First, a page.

Celebrate Dads AND pollinators starting Father’s Day weekend! In honor of National Pollinator Week (June 18-24), get your free, limited-supply Pollinator Seed Mix packet at the Minnesota Zoo Butterfly Garden!
Check out the some of these amazing wildflowers – all Minnesota-native, locally sourced, and pesticides free – that you can plant with Dad! This mix includes many of our recommendations for What To Plant, including some of our Top 5!
Purple prairie clover:
Purple petals, orange pollen, and fuzzy silver make purple prairie clover (Dalea purpurea) a wild accent to any garden. Add in one of our native metallic green bee (stingless!), and you’ve hit the jackpot! It does well a variety of situations, blooming in early summer.
A terrific nectar source, the bold pink flowers of wild bergamot (Monarda fistulosa) are very popular with bumble bees, butterflies and moths, and hummingbirds.
A hardy plant suitable for many tricky locations, the drooping elongated red and yellow flowers of wild columbine (Aquilegia canadensis) are adored by bees and attract hummingbirds in spring and early summer. The dissected leaves are nice garden accents too!
Don’t leave native grasses out of your pollinator gardens! A common prairie bunchgrass, little bluestem (Schyzachrium scoparium) has become increasingly popular in home landscaping. Transitioning from blue during the summer to red-gold in autumn, it remains colorful throughout winter. Its late season seeds are become fluffy and silver-white. Native grasses are the caterpillar food plants for many butterflies, including skippers (including the endangered prairie butterflies the Minnesota Zoo is helping return to the wild) and satyrs!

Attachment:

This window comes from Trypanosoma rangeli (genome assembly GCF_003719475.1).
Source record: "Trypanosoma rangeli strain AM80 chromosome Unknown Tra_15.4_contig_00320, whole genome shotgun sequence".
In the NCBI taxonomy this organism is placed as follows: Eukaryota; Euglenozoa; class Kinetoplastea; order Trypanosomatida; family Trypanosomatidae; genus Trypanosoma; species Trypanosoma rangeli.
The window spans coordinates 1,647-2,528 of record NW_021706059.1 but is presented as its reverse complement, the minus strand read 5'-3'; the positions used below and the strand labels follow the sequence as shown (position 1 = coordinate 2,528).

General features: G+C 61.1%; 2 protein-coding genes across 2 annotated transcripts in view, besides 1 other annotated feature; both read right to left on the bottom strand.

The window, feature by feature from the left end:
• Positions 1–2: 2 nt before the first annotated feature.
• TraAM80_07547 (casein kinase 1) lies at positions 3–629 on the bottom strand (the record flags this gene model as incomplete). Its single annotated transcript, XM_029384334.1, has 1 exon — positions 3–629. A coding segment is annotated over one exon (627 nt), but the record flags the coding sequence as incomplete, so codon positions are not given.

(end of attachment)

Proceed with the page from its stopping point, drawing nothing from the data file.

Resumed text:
Beyond the big spikes of purple flowers, this shrub of a cornerstone of healthy prairies. As a legume, Leadplant (Amorpha canescens) naturally adds useful nitrogen into the soil and is beneficial to other garden plants.
Few flowers have more pop more than the vibrant orange butterfly milkweed (Asclepias tuberosa). Besides the amazing flowers adored by pollinators of all forms, this sun-lover is also an important caterpillar host plant for Monarchs.
Smooth Blue Aster:
A delicate splash of violet in August and September, smooth blue aster (Symphiotrichum laevis) is one of the handful of flowers that are vital food sources for pollinators at end of the growing season. It tolerates more shade than some other asters.
Fragrant Hyssop (Agastache foeniculum) is a popular summer nectar source for many pollinators including butterflies, bees, and hummingbirds. It prefers disturbed areas with well-draining soils.
Bees, butterflies and other animals pollinate most wild plants, and contribute to much of our food production, but many are also declining due to habitat loss and the lack of nectar and pollen resources. You can make a difference! No matter how large, pollinator gardens with native plants can have a huge impact! Get your free seed packets while they last!